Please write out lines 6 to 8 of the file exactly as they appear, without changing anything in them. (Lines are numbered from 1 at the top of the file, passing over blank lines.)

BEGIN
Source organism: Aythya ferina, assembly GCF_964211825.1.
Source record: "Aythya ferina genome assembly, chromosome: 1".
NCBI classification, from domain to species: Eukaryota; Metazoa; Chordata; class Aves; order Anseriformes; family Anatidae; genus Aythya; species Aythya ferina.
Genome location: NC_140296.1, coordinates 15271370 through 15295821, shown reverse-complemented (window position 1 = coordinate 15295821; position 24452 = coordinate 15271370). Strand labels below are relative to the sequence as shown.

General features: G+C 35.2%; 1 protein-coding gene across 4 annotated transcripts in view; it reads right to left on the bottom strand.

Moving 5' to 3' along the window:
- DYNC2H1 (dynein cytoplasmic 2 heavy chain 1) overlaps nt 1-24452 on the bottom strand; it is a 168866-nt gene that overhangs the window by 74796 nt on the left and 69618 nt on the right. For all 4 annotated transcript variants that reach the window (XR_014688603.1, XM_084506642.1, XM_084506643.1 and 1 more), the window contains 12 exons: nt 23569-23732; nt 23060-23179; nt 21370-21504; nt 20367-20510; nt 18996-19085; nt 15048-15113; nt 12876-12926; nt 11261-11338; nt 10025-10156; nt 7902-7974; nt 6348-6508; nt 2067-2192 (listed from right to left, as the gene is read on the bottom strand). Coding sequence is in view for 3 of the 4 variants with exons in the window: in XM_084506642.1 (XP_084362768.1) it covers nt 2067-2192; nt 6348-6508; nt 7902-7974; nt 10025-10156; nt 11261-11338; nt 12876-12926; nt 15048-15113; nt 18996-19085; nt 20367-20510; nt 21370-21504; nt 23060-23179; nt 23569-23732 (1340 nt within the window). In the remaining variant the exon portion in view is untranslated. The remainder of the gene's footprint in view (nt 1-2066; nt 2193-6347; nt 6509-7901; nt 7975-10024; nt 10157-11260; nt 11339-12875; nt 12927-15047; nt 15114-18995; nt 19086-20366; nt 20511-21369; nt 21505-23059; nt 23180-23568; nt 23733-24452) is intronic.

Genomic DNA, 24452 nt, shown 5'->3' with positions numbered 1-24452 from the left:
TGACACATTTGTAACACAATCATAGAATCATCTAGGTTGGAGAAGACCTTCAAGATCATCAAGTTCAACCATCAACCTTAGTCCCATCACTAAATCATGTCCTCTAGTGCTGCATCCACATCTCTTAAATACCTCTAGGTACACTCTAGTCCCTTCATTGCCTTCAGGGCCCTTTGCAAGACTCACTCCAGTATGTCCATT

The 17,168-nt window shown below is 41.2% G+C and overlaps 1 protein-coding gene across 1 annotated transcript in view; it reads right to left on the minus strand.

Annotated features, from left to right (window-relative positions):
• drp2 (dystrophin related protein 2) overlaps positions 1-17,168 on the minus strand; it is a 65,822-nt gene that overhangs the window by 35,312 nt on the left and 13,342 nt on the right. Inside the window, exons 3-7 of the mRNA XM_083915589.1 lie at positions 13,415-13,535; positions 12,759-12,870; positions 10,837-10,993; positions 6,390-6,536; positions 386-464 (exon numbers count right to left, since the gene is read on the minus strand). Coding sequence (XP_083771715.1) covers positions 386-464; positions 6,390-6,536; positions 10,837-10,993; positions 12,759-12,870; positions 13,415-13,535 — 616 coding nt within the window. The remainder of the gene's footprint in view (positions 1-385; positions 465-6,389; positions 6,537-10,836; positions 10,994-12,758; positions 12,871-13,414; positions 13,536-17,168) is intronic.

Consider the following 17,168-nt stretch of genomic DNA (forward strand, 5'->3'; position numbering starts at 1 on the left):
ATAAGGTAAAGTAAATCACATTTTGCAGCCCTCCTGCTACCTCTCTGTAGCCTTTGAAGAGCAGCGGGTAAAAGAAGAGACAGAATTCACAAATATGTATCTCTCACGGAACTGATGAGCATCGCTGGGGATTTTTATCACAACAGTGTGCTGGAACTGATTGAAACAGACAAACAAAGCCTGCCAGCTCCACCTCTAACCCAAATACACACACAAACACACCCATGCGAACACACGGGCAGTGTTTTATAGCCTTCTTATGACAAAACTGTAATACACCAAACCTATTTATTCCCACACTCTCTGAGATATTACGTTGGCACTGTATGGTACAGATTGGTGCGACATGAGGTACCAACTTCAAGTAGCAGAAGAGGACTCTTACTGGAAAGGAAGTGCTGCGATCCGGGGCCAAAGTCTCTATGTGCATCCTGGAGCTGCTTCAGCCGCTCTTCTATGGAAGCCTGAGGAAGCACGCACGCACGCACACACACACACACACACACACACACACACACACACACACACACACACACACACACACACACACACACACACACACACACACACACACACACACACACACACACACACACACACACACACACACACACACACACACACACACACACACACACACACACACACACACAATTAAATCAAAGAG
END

Moving 5' to 3' along the window:
- DYNC2H1 (dynein cytoplasmic 2 heavy chain 1) overlaps nt 1-24452 on the bottom strand; it is a 168866-nt gene that overhangs the window by 74796 nt on the left and 69618 nt on the right. For all 4 annotated transcript variants that reach the window (XR_014688603.1, XM_084506642.1, XM_084506643.1 and 1 more), the window contains 12 exons: nt 23569-23732; nt 23060-23179; nt 21370-21504; nt 20367-20510; nt 18996-19085; nt 15048-15113; nt 12876-12926; nt 11261-11338; nt 10025-10156; nt 7902-7974; nt 6348-6508; nt 2067-2192 (listed from right to left, as the gene is read on the bottom strand). Coding sequence is in view for 3 of the 4 variants with exons in the window: in XM_084506642.1 (XP_084362768.1) it covers nt 2067-2192; nt 6348-6508; nt 7902-7974; nt 10025-10156; nt 11261-11338; nt 12876-12926; nt 15048-15113; nt 18996-19085; nt 20367-20510; nt 21370-21504; nt 23060-23179; nt 23569-23732 (1340 nt within the window). In the remaining variant the exon portion in view is untranslated. The remainder of the gene's footprint in view (nt 1-2066; nt 2193-6347; nt 6509-7901; nt 7975-10024; nt 10157-11260; nt 11339-12875; nt 12927-15047; nt 15114-18995; nt 19086-20366; nt 20511-21369; nt 21505-23059; nt 23180-23568; nt 23733-24452) is intronic.

Genomic DNA, 24452 nt, shown 5'->3' with positions numbered 1-24452 from the left: